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Qualcomm and Apple Playing With Fire in Lawsuits

Qualcomm Inc. and Apple Inc.’s all-out patent war faces a legal crossroads next year.

Timeline of Qualcomm and Apple’s Ongoing Legal Battles
Timeline of Qualcomm and Apple’s Ongoing Legal Battles

Pt. 2

Though it might feel like there’s no end in sight, investors and experts are watching for key legal decisions in 2019 that could have big ramifications for the dueling tech giants.

Both companies have billions of dollars at stake across roughly 50 lawsuits worldwide, and are unlikely to relent without a fight.  

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For Qualcomm, its ability to collect licensing fees, a core piece of its business model, is at stake. In addition to selling the fingernail-sized processors that power smartphones, the San Diego-based chipmaking giant charges up to 5 percent of the handset’s cost in royalties for using its technology.

For its part, Apple is waging a war against what it claims are unfair licensing costs. But the iconic phone-maker could find itself at a significant loss if judges uphold Qualcomm’s requests to ban the sale of iPhones that violate its patents.

‘Scorched Earth Battle’

Both are very real possibilities, said Jim Wodarski, an intellectual property attorney, with Boston-based Mintz Levin. “This is an absolute scorched earth battle,” he said. “It’s interesting to me that each of them has an event that could substantially leverage it in their favor. … At a certain point in the future, either those events, or 5G rollout, position them to have a serious dialogue in the next 12 months.”

Faced with recent reports that Apple and Qualcomm were far away from a settlement, Qualcomm CEO Steve Mollenkopf maintained the two companies were in discussions to try to reach a resolution.

“…We remain focused on driving the appropriate value for our stockholders, either through settlement or litigation,” he said in a Nov. 7 earnings call.

Two Big Decisions

Two big legal decisions could bring Apple and Qualcomm to the table in the next year. The first stems from a case filed by the Federal Trade Commission in 2017, alleging Qualcomm stifled competition by forcing phone manufacturers to pay elevated royalties to buy its chips, offering Apple a reduction in royalty rates in exchange for exclusivity, and refusing to license standard-essential patents —the technologies needed for a phone to communicate across a network — to its competitors.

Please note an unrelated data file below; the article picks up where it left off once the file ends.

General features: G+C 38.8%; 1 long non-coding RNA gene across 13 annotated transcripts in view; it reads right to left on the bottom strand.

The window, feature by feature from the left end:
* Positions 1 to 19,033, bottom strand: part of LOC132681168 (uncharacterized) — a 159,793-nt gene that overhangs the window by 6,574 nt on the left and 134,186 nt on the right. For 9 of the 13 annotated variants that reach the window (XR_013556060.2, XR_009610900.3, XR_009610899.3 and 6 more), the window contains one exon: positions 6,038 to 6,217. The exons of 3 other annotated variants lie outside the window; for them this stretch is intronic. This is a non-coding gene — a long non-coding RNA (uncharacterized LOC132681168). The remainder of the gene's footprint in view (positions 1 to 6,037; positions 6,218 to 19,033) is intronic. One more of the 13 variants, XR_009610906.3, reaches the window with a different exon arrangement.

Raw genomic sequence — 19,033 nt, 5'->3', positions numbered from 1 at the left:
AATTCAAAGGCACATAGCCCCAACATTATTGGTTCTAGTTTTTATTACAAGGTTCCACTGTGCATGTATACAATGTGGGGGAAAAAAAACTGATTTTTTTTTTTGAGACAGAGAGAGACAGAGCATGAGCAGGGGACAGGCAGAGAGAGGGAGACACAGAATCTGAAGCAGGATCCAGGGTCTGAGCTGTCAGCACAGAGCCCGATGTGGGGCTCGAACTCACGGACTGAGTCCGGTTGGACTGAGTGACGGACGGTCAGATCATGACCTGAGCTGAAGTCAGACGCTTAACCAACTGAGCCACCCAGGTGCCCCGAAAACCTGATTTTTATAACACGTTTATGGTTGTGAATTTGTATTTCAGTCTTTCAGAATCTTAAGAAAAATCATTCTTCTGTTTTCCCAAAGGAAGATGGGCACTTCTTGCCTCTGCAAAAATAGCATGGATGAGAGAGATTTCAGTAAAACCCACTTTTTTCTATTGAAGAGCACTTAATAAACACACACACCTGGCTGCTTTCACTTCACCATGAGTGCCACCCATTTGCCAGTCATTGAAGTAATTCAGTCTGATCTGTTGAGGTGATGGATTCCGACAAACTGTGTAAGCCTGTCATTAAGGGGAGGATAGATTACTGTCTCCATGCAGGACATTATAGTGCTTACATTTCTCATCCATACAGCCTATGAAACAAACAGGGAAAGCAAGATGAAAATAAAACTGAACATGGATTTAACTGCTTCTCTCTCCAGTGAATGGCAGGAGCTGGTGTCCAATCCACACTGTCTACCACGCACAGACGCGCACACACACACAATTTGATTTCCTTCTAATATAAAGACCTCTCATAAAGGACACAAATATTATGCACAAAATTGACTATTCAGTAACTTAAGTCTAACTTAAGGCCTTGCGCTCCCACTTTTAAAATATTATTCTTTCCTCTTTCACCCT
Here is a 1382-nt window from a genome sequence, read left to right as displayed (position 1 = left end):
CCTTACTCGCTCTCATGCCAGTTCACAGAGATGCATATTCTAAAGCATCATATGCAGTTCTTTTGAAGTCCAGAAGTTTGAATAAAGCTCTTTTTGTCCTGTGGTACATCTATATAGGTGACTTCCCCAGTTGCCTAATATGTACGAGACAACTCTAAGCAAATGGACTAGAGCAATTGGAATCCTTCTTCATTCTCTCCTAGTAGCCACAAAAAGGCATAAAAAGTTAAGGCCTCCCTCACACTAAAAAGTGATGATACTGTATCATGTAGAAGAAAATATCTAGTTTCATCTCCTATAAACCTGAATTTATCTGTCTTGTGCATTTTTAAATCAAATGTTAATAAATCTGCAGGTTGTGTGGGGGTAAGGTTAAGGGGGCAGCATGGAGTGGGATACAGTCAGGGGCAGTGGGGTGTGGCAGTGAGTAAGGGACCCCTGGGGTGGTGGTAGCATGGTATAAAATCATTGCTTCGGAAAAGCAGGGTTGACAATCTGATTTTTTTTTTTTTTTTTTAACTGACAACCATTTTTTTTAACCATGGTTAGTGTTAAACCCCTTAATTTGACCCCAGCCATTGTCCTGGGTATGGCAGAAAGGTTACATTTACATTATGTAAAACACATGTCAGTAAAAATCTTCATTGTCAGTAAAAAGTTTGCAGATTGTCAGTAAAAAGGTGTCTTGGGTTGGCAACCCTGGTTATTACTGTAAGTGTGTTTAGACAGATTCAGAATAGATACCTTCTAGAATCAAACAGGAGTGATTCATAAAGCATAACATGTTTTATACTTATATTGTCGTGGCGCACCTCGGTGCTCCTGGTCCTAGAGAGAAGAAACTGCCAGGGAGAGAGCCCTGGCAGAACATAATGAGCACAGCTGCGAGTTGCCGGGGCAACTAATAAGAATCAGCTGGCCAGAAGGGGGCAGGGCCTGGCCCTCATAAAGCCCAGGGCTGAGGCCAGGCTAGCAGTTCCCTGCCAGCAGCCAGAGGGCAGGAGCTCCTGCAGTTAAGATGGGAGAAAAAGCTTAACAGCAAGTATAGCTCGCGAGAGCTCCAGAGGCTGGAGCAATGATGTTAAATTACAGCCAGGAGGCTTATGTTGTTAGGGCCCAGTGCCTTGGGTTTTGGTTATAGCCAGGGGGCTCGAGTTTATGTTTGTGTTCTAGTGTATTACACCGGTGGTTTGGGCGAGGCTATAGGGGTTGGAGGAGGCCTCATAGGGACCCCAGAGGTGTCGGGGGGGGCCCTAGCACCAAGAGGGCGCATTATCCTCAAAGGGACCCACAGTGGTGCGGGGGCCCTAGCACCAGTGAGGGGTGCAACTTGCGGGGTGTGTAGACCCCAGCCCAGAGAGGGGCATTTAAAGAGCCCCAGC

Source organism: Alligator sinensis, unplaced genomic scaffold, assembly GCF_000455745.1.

Just three days later, Apple filed its own lawsuit against Qualcomm, claiming the chipmaker “unfairly insisted on charging royalties for technologies they have nothing to do with.” Apple also claimed $1 billion in unpaid rebates.

BY THE NUMBERS

Qualcomm’s forecast for next quarter

Qualcomm’s stock drops
The San Diego-based chipmaker’s stock fell on Nov. 8 after it forecasted a hit from its ongoing battle with Apple next quarter. (Prices are market open)

“I think the dispute is just about the fact that traditionally, Apple feels like it’s paid too much for access to that technology,” Wodarski said. “I think that’s going to become more acute as (Apple) tries to stay competitive in the 5G market.”

The FTC case is set to go to trial in January. Though not final, an initial ruling by U.S. District Judge Lucy Koh spells trouble for Qualcomm. Her Nov. 6 decision would require Qualcomm to license its standard-essential patents to competitors, though it does not specifically prevent Qualcomm’s longstanding practice of collecting licensing fees as a percentage of retail costs.

“For (standard-essential patent) holders, that’s a troubling change in what’s been a standard practice,” Wodarski said. “I wouldn’t be surprised if it would be fully appealed and litigated at the appellate level.”

Both Qualcomm and the FTC have also expressed interest in reaching a settlement, which Mollenkopf said was a “focus here in the near term.” He added there was nothing in Koh’s order that would complicate or prevent a settlement.

Interest in a Settlement

The other lawsuit, brought by Qualcomm against Apple in the U.S. International Trade Commission, could have nasty consequences for Apple. Filed in July of 2017, the lawsuit alleges Apple’s devices violated six Qualcomm patents, and Qualcomm wants the ITC to ban the import of iPhones that don’t include its modems.

In September, ITC Judge Thomas Pender found Apple had violated one of Qualcomm’s patents, but did not recommend banning import of the devices, due to public interest. His word is not final; the case will go in front of the entire commission next year, with the ITC targeting Jan. 28 to complete its investigation.

“Qualcomm has continued to unfairly demand royalties for technologies they have nothing to do with to protect their monopoly,” Apple wrote in a statement after the decision. “We’re glad the ITC stopped Qualcomm’s attempt to damage competition and ultimately harm innovators and U.S. consumers.”